It's a quick read and features none of the murder usually featured in mystery novels-- though it does mention a beheading because you cannot go around mentioning Anne Bolyn's history without... well, yes. But as far as it goes, this is a tame read (as to be expected of a middle school geared story). Action-oriented.
I have no idea what this is... just thought it would spice things up.
Unlike the previous book reviewed on RB, no Shespeare characters are warped or otherwise harmed in the making of this novel. It's historical fiction, predominantly focusing on the relationship between Edward De Vere, Shakespeare, and Elizabeth I.
While reading this boook, it's important to remember that though some of the content features these characters, by no means is it a textbook. I, who knows about as much as "I think the pilgrims did something in that era" when it comes to the 17th century, found myself constantly accepting bits of fiction as fact when this is...
Well, this is a young adult novel. They've got to fudge the truth to make it interesting. To expect the author to write a two-hundred mystery novel on two children who find out that there's actually an enormous debate about Shakespeare's identity is boring.
Altogether, a light read and an intrtiguing one. Just not as historically accurate as your mind would like you to think.
|Posted by The Renegade on August 17, 2013 at 11:45 PM||comments (0)|
Welcome, my non-existant fans, to the first Bardolator review! I'm glad chose to tune in tonight and bare the nullifying of your brains to witness this great event in our history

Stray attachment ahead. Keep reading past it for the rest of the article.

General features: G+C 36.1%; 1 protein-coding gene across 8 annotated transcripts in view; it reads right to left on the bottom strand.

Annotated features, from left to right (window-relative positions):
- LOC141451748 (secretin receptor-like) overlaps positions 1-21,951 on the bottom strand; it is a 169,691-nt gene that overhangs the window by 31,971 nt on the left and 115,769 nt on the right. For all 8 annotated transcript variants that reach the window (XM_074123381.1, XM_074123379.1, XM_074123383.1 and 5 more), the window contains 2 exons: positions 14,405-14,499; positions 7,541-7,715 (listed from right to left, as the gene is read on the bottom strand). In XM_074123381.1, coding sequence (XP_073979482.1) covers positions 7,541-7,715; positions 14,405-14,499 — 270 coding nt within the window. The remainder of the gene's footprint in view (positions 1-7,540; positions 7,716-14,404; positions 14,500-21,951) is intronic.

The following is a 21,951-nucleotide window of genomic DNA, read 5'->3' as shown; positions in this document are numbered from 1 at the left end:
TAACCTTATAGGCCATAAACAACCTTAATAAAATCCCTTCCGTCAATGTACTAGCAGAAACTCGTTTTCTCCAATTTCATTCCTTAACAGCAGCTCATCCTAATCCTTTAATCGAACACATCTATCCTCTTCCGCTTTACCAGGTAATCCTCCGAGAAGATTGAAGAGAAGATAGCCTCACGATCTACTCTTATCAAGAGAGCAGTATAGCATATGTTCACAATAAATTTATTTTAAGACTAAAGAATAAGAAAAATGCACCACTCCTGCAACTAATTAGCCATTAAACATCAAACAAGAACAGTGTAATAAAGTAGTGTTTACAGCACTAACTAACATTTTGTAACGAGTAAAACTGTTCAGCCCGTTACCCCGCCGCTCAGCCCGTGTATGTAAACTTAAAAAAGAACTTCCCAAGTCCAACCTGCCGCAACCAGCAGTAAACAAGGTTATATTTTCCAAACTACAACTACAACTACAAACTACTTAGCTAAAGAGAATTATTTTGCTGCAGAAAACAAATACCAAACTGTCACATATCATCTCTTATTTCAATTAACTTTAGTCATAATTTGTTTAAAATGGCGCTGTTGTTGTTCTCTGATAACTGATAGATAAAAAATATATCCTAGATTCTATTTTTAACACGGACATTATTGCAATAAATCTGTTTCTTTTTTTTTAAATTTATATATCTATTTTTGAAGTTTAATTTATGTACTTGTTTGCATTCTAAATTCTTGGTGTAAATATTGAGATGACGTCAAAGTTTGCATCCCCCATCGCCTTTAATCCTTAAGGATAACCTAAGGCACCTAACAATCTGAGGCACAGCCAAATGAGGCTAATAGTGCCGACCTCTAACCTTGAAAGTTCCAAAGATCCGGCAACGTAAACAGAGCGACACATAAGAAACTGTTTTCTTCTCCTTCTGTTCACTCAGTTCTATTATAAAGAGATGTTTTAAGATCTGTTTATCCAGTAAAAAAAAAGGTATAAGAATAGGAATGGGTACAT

Okay. Okay I'm done with the cynicism. You can come back now.
We're going to start with something nice and easy, a book that's been set awkwardly in my shelves for a while now because, though it irks me, I haven't the heart to throw it off. Perhaps some of you have read it? It's a spin-off of Hamlet told from Ophelia's point of view-- aptly named Ophelia by Lisa M. Klein.
Behold, the front cover! Huzzah!
And it's a wonderful idea, if lacking in the crativity department-- after all, it seems to be a trend in Hamlet pastiches to take a minor character and make it major ever since the Rosencrantz and Guildenstern are Dead debacle (and need I mention the lesser-known Fortinbras play?). With Ophelia, we have new corridors to explore, her delve into madness being only one of these corners. I mean, who hasn't wondered why she refrained from getting all up in Hamlet's business during all of his emotional assaults? That just wouldn't stand in our age-- she either had some self-restrain or Hamlet's scarier than we imagined when he's all wonky.
Or she's a limp noodle, but let's not go there today.
Either way, it'd be nice to hear another perspective of the scenes.
Here's the thing: when you're messing with the character of such a poignant girl like Ophelia, there results are either a strong, intruiging character or the fictional equivalent of orange juice and toothpaste. I'm talking Mary-Sue level irritating-- which is a shame, because the way Shakespeare crafted her gives her chance to ascend to so much better. I've seen it done. It can happen.
Unfortunately, as much as I tried to enjoy her interpritation of the character, it was impossible. She slides too far into the second category of Ophelia to be reclaimed.